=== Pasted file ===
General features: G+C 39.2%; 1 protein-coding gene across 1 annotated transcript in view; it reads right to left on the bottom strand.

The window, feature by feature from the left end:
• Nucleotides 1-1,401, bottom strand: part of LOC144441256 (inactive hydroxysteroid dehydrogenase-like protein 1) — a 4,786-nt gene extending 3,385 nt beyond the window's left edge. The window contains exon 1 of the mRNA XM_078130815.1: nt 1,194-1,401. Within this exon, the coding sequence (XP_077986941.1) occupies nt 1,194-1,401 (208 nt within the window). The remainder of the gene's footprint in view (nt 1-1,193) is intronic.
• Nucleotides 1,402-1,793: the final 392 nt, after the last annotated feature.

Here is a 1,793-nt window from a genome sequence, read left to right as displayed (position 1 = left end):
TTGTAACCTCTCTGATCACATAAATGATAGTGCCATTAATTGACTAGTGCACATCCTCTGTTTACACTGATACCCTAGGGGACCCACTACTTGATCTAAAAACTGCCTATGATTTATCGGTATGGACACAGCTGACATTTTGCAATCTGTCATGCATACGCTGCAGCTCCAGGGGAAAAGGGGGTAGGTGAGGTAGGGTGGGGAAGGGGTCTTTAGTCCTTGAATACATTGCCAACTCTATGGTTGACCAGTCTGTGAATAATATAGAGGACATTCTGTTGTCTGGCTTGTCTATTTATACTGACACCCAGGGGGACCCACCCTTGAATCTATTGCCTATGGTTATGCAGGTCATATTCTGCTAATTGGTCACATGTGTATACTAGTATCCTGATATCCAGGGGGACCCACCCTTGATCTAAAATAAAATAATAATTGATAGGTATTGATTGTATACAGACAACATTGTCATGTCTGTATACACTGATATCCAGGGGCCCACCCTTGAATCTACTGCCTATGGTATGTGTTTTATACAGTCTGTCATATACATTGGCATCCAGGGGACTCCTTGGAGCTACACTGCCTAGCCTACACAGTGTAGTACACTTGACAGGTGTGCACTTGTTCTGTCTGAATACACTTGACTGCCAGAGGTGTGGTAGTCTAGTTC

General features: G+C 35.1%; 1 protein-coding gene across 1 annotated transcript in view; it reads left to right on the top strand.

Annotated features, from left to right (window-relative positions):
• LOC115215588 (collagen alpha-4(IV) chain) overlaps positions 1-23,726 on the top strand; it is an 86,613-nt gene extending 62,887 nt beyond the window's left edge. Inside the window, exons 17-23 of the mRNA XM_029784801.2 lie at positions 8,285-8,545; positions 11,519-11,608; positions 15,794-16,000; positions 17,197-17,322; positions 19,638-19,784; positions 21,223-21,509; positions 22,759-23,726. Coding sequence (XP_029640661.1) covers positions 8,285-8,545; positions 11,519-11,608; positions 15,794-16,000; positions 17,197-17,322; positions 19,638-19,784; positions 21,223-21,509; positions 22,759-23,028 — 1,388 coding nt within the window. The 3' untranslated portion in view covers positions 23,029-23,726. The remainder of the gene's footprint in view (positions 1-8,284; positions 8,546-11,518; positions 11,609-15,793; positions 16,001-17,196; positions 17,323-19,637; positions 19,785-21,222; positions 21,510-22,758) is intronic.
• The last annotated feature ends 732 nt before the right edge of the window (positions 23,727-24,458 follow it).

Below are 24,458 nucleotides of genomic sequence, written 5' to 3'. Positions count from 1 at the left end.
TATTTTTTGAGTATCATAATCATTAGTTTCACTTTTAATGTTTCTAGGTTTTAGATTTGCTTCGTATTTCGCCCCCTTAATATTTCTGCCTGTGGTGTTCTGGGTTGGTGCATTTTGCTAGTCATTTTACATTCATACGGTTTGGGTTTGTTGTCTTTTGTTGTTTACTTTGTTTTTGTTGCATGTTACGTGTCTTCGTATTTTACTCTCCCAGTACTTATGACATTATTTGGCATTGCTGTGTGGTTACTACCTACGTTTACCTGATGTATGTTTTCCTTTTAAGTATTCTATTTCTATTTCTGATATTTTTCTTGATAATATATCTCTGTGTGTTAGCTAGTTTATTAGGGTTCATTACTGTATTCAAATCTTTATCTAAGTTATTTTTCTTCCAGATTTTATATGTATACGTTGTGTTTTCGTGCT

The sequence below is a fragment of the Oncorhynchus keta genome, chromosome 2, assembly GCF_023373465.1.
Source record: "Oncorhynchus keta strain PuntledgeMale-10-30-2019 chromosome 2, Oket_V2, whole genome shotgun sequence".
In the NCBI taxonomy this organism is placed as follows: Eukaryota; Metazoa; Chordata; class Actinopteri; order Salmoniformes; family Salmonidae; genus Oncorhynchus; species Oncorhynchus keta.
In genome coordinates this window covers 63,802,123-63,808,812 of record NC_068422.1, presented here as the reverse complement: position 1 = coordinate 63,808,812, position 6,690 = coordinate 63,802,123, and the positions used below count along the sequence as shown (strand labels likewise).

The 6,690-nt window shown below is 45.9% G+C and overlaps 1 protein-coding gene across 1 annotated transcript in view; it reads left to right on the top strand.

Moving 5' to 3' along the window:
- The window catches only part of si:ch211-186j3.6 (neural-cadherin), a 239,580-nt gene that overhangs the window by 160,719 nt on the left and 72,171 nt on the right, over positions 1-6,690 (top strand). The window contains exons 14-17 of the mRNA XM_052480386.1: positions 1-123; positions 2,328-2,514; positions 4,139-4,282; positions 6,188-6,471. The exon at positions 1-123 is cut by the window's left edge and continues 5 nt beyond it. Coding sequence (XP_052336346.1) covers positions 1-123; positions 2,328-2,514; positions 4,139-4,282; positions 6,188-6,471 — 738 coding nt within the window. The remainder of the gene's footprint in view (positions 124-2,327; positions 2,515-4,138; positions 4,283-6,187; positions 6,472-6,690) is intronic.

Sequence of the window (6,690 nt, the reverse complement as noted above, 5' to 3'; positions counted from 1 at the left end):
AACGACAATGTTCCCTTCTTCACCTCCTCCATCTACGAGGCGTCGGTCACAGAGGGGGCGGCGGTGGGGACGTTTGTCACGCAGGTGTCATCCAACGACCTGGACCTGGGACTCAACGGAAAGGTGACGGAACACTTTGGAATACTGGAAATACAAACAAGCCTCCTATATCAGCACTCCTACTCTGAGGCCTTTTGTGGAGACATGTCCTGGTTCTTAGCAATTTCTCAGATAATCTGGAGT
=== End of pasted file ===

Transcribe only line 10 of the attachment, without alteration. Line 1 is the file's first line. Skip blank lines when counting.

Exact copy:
• The last annotated feature ends 732 nt before the right edge of the window (positions 23,727-24,458 follow it).